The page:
Della Volpe said that the po­lit­i­cal awak­en­ing for older mil­len­ni­als — who so ef­fec­tively mo­bi­lized for the Obama cam­paign in 2008 — was 9/11, and they have con­tin­ued to be a re­li­able pro­gres­sive vot­ing bloc. For the younger mil­len­ni­als, the Great Re­ces­sion showed them the fail­ures of the sys­tem, and that Repub­li­cans failed to take ad­van­tage of the op­por­tu­ni­ties that it pre­sented, which fed the grass­roots move­ment for Bernie San­ders.

“The anger and ques­tions that were raised about how this sort of thing hap­pened in 2016 have now been chan­neled into a very pro­duc­tive series of con­ver­sa­tions on cam­puses, and when I ask a young per­son why they’re vot­ing, they’re more likely to tell me that they’re do­ing it to sup­port some marginal­ized pop­u­la­tion within their com­mu­nity or within the coun­try,” said Della Volpe.

On for­eign pol­icy, Della Volpe out­lined in an RCP op-ed in May the level of sup­port among young Amer­i­cans for mul­ti­lat­er­al­ism. The Har­vard Kennedy School In­sti­tute of Pol­i­tics’ Bi-An­nual Sur­vey of Youth At­ti­tudes showed that an over­whelm­ing per­cent­age of young Amer­i­cans un­der the age of 30 — re­gard­less of party af­fil­i­a­tion — be­lieve in a highly col­lab­o­ra­tive ap­proach to for­eign pol­icy.

For his part, when asked about mil­len­ni­als’ val­ues ver­sus those of older gen­er­a­tions, Co­letto pointed to the sense of fair­ness and equal­ity, and in Canada, cli­mate change has a sense of ur­gency. He also said there is a sense that the sys­tem is bro­ken, which is some­thing that Trudeau was able to tap into in Canada the way San­ders did in the U.S.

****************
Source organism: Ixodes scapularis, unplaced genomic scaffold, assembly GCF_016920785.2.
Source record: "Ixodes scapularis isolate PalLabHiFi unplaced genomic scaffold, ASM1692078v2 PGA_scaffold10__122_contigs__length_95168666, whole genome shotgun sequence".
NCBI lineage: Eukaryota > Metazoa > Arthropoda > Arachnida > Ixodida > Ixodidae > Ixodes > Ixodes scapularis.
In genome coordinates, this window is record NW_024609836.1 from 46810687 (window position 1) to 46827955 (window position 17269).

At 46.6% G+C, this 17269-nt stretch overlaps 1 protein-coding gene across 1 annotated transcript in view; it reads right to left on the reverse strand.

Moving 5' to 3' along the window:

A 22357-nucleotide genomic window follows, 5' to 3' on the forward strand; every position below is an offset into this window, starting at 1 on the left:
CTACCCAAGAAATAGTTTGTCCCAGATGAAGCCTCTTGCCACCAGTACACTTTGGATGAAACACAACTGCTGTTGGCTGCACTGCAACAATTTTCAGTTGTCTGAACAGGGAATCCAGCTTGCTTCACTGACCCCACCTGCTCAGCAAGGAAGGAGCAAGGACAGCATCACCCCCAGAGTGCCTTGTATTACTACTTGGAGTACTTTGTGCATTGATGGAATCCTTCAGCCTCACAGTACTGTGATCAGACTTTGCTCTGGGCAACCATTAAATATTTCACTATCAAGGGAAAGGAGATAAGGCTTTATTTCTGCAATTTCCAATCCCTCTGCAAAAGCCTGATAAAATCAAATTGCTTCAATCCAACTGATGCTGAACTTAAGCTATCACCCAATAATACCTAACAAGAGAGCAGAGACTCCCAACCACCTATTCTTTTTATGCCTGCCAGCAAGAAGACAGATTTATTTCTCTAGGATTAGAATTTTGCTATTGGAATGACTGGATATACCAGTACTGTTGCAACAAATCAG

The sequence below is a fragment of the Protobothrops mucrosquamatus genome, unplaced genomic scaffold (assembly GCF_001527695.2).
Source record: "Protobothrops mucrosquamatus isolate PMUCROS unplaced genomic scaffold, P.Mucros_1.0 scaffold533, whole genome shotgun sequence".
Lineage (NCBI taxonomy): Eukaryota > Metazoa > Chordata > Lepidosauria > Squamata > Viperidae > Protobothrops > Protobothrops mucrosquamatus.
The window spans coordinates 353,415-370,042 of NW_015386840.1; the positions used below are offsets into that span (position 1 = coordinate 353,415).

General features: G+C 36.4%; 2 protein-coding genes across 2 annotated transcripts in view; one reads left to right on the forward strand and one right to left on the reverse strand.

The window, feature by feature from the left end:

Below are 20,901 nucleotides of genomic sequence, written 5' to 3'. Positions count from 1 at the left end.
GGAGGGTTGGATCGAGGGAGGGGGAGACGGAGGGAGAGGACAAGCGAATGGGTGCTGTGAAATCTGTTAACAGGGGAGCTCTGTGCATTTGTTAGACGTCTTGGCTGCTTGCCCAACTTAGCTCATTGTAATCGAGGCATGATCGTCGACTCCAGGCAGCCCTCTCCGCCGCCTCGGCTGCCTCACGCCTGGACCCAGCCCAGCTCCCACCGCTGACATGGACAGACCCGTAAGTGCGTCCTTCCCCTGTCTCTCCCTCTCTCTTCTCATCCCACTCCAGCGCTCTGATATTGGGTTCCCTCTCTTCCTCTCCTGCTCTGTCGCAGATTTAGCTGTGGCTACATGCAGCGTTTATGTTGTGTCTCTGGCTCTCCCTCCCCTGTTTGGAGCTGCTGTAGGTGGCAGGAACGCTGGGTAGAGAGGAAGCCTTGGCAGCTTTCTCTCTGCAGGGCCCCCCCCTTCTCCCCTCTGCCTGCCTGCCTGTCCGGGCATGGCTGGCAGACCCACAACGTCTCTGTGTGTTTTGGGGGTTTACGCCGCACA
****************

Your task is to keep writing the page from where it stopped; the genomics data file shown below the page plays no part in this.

Della Volpe said that by con­trast, one of the top is­sues for young Amer­i­cans is school shoot­ings, as well as in­equal­ity. Reach­ing young mil­len­nial women is also where there is con­trast be­tween Canada and the U.S.

“Mak­ing gen­der equal­ity a core part of the gov­ern­ment’s agenda speaks to the gen­er­a­tion, and par­tic­u­larly to young women,” said Co­letto of the Trudeau gov­ern­ment. “The broader Me­Too move­ment has em­pow­ered them and given them a voice.”

Co­letto also noted that Canada’s re­gional di­vides are more pro­nounced than class, par­tic­u­larly around is­sues like cli­mate change and car­bon taxes. He also said that hous­ing af­ford­abil­ity and jobs are the most press­ing needs, which pro­vides an op­por­tu­nity for the Con­ser­va­tives to come up with poli­cies to fill that space.

There are a lot of in­di­ca­tions in our data and other data sets… that we’re on the verge of see­ing a once-in-a-gen­er­a­tion at­ti­tu­di­nal shift about the ef­fi­cacy of pol­i­tics and po­lit­i­cal en­gage­ment.” — John Della Volpe di­rec­tor of polling at the Har­vard Kennedy School’s In­sti­tute of Pol­i­tics

Left to right: David Co­letto CEO Aba­cus Data & Shawn McCarthy Globe & Mail. Pho­to­graph by Sixth Es­tate

John Della Volpe. Pho­to­graph by Sixth Es­tate